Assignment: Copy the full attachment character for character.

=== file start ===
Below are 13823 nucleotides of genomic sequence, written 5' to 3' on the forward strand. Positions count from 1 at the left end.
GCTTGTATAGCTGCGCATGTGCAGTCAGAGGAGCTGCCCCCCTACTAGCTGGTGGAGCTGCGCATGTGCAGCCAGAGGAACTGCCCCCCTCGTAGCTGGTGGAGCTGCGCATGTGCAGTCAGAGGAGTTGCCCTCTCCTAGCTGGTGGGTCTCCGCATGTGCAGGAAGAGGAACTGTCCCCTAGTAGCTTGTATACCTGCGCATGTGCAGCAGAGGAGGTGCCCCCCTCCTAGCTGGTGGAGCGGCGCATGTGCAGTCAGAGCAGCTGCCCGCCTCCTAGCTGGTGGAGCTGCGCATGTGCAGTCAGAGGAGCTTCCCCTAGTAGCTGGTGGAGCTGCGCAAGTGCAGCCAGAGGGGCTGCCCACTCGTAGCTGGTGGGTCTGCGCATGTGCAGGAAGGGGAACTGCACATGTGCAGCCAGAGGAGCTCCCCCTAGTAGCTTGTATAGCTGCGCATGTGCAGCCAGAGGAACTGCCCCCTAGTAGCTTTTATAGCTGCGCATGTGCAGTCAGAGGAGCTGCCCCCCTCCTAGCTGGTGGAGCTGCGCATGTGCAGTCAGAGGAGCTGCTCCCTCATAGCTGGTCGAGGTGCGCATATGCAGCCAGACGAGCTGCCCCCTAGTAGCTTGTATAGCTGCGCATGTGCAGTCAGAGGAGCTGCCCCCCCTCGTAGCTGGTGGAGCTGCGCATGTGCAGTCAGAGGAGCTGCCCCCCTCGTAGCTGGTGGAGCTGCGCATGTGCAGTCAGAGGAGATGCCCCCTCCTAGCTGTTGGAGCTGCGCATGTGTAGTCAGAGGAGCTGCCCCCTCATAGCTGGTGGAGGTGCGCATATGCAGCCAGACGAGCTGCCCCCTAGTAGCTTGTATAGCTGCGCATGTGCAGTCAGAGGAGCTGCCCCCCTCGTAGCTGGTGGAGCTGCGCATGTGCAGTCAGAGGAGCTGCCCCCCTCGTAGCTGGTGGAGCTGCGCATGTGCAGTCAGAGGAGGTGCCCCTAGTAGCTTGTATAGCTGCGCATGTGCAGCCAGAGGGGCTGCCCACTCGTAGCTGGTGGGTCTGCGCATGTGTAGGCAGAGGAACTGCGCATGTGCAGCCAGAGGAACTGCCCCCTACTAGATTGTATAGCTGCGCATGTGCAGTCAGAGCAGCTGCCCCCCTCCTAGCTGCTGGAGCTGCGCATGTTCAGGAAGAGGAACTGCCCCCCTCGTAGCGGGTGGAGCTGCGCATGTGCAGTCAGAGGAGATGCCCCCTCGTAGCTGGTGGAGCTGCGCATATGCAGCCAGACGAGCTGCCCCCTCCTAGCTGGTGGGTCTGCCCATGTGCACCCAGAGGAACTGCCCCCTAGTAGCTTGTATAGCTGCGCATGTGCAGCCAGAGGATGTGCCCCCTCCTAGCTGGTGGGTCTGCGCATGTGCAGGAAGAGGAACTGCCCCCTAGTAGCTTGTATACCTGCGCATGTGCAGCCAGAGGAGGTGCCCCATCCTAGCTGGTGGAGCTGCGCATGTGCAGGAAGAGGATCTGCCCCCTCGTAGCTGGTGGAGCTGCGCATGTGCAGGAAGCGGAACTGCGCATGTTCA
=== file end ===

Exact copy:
Below are 13823 nucleotides of genomic sequence, written 5' to 3' on the forward strand. Positions count from 1 at the left end.
GCTTGTATAGCTGCGCATGTGCAGTCAGAGGAGCTGCCCCCCTACTAGCTGGTGGAGCTGCGCATGTGCAGCCAGAGGAACTGCCCCCCTCGTAGCTGGTGGAGCTGCGCATGTGCAGTCAGAGGAGTTGCCCTCTCCTAGCTGGTGGGTCTCCGCATGTGCAGGAAGAGGAACTGTCCCCTAGTAGCTTGTATACCTGCGCATGTGCAGCAGAGGAGGTGCCCCCCTCCTAGCTGGTGGAGCGGCGCATGTGCAGTCAGAGCAGCTGCCCGCCTCCTAGCTGGTGGAGCTGCGCATGTGCAGTCAGAGGAGCTTCCCCTAGTAGCTGGTGGAGCTGCGCAAGTGCAGCCAGAGGGGCTGCCCACTCGTAGCTGGTGGGTCTGCGCATGTGCAGGAAGGGGAACTGCACATGTGCAGCCAGAGGAGCTCCCCCTAGTAGCTTGTATAGCTGCGCATGTGCAGCCAGAGGAACTGCCCCCTAGTAGCTTTTATAGCTGCGCATGTGCAGTCAGAGGAGCTGCCCCCCTCCTAGCTGGTGGAGCTGCGCATGTGCAGTCAGAGGAGCTGCTCCCTCATAGCTGGTCGAGGTGCGCATATGCAGCCAGACGAGCTGCCCCCTAGTAGCTTGTATAGCTGCGCATGTGCAGTCAGAGGAGCTGCCCCCCCTCGTAGCTGGTGGAGCTGCGCATGTGCAGTCAGAGGAGCTGCCCCCCTCGTAGCTGGTGGAGCTGCGCATGTGCAGTCAGAGGAGATGCCCCCTCCTAGCTGTTGGAGCTGCGCATGTGTAGTCAGAGGAGCTGCCCCCTCATAGCTGGTGGAGGTGCGCATATGCAGCCAGACGAGCTGCCCCCTAGTAGCTTGTATAGCTGCGCATGTGCAGTCAGAGGAGCTGCCCCCCTCGTAGCTGGTGGAGCTGCGCATGTGCAGTCAGAGGAGCTGCCCCCCTCGTAGCTGGTGGAGCTGCGCATGTGCAGTCAGAGGAGGTGCCCCTAGTAGCTTGTATAGCTGCGCATGTGCAGCCAGAGGGGCTGCCCACTCGTAGCTGGTGGGTCTGCGCATGTGTAGGCAGAGGAACTGCGCATGTGCAGCCAGAGGAACTGCCCCCTACTAGATTGTATAGCTGCGCATGTGCAGTCAGAGCAGCTGCCCCCCTCCTAGCTGCTGGAGCTGCGCATGTTCAGGAAGAGGAACTGCCCCCCTCGTAGCGGGTGGAGCTGCGCATGTGCAGTCAGAGGAGATGCCCCCTCGTAGCTGGTGGAGCTGCGCATATGCAGCCAGACGAGCTGCCCCCTCCTAGCTGGTGGGTCTGCCCATGTGCACCCAGAGGAACTGCCCCCTAGTAGCTTGTATAGCTGCGCATGTGCAGCCAGAGGATGTGCCCCCTCCTAGCTGGTGGGTCTGCGCATGTGCAGGAAGAGGAACTGCCCCCTAGTAGCTTGTATACCTGCGCATGTGCAGCCAGAGGAGGTGCCCCATCCTAGCTGGTGGAGCTGCGCATGTGCAGGAAGAGGATCTGCCCCCTCGTAGCTGGTGGAGCTGCGCATGTGCAGGAAGCGGAACTGCGCATGTTCA